Tax relief for charitable donation

The purpose of tax reliefs on charitable donations is intended, in part, to limit abusive tax avoidance, but there are points of principle to consider. Whenever tax relief is given, the state is foregoing the tax revenue it could otherwise claim; effectively, the charity is receiving money that would otherwise have gone to the government. Charities are already exempt from a range of taxes, particularly council tax and water rates. Charities which raise money by asking people to declare that they are are taxpayers are effectively seeking – and receving – government subsidy. The idea that this is “free” money is illusory.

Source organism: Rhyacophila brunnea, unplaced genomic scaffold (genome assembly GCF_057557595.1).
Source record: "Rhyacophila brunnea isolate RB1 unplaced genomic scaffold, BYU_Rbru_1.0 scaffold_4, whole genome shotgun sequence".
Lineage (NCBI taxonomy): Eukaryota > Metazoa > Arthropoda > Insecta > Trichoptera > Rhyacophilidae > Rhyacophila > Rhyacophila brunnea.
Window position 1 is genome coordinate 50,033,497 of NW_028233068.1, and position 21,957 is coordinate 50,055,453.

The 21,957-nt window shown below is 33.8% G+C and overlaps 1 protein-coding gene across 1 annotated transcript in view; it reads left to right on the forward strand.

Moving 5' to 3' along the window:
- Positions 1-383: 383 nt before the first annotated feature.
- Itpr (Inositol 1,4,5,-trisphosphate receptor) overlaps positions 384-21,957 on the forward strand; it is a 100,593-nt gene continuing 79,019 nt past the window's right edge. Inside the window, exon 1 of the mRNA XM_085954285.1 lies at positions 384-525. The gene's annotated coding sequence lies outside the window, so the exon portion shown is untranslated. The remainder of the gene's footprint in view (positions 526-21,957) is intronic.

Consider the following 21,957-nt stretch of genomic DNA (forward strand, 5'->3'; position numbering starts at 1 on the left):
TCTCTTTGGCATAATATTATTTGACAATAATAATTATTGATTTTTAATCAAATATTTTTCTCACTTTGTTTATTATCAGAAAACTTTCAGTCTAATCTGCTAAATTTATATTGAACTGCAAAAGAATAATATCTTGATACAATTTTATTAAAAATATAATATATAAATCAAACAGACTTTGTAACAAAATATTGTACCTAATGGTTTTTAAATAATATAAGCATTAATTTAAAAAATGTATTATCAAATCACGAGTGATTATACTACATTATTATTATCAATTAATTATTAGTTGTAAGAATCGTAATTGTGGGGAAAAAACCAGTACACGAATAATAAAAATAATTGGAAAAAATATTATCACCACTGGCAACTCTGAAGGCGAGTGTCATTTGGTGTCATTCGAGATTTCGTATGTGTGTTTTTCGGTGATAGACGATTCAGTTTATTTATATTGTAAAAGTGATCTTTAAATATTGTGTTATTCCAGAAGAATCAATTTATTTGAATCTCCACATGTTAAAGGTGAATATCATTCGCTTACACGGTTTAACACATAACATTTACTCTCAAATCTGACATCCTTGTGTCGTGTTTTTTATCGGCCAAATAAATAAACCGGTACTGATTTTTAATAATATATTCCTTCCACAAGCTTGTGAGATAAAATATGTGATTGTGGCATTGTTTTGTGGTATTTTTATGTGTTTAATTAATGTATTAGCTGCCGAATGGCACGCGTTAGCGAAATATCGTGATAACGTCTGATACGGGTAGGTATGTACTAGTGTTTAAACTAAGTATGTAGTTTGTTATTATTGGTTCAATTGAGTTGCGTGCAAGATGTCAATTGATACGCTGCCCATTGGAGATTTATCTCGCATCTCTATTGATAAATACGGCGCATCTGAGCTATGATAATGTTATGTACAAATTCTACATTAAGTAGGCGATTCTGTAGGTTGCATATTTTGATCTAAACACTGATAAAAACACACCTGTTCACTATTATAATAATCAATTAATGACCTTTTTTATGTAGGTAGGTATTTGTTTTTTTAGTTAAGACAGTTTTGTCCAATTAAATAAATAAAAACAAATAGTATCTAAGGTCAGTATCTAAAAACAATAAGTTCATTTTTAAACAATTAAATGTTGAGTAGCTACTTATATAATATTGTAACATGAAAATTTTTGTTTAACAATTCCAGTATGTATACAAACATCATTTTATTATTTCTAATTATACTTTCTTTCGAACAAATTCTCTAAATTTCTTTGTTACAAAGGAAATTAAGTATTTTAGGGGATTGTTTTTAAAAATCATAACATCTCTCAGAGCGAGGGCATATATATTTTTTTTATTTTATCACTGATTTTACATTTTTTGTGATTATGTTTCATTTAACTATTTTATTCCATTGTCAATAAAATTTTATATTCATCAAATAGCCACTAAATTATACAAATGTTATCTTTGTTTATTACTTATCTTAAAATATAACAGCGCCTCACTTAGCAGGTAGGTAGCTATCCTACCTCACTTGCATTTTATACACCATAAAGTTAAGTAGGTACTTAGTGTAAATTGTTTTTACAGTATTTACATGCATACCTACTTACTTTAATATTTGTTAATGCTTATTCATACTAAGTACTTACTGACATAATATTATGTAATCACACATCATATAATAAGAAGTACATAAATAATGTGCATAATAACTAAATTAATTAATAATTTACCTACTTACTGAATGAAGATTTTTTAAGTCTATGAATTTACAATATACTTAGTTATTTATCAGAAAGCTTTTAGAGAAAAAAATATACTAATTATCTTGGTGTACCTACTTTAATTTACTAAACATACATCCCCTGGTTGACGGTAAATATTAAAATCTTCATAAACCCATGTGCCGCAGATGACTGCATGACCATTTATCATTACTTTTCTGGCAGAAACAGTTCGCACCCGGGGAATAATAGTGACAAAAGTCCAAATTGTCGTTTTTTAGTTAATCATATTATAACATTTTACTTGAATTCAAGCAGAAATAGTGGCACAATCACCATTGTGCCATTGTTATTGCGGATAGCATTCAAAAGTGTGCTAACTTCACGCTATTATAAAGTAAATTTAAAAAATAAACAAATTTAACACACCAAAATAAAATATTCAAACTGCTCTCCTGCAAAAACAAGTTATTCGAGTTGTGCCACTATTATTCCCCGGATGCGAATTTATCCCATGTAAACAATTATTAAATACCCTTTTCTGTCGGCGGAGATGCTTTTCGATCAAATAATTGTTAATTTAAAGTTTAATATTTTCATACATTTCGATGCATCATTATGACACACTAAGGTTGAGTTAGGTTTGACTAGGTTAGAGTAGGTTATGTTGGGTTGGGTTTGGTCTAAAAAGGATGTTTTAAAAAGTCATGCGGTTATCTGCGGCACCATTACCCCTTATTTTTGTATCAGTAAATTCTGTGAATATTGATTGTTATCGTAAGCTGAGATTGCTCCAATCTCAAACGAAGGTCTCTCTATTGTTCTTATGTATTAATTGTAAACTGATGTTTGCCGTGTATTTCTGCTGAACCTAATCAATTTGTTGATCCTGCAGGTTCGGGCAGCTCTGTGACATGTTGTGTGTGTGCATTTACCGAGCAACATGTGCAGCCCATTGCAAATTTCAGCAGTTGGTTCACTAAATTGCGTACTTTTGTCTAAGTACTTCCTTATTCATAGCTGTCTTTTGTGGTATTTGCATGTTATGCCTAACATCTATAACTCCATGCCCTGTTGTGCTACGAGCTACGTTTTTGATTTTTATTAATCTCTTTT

The support of “philanthropy” by tax relief effectively means that people are able to give money to charities in lieu of giving it to government – a situation which puts individual preference in place of collective decision making. What a phalanx of very rich “philanthropists” are demanding is that they, not the government, should be able to determine how their tax liabilities are spent. The US Government accepts that demand, unreasonable as it is, and the US functions consistently with the federal government in deficit as a result. Most European governments would not tolerate it, and they should not.

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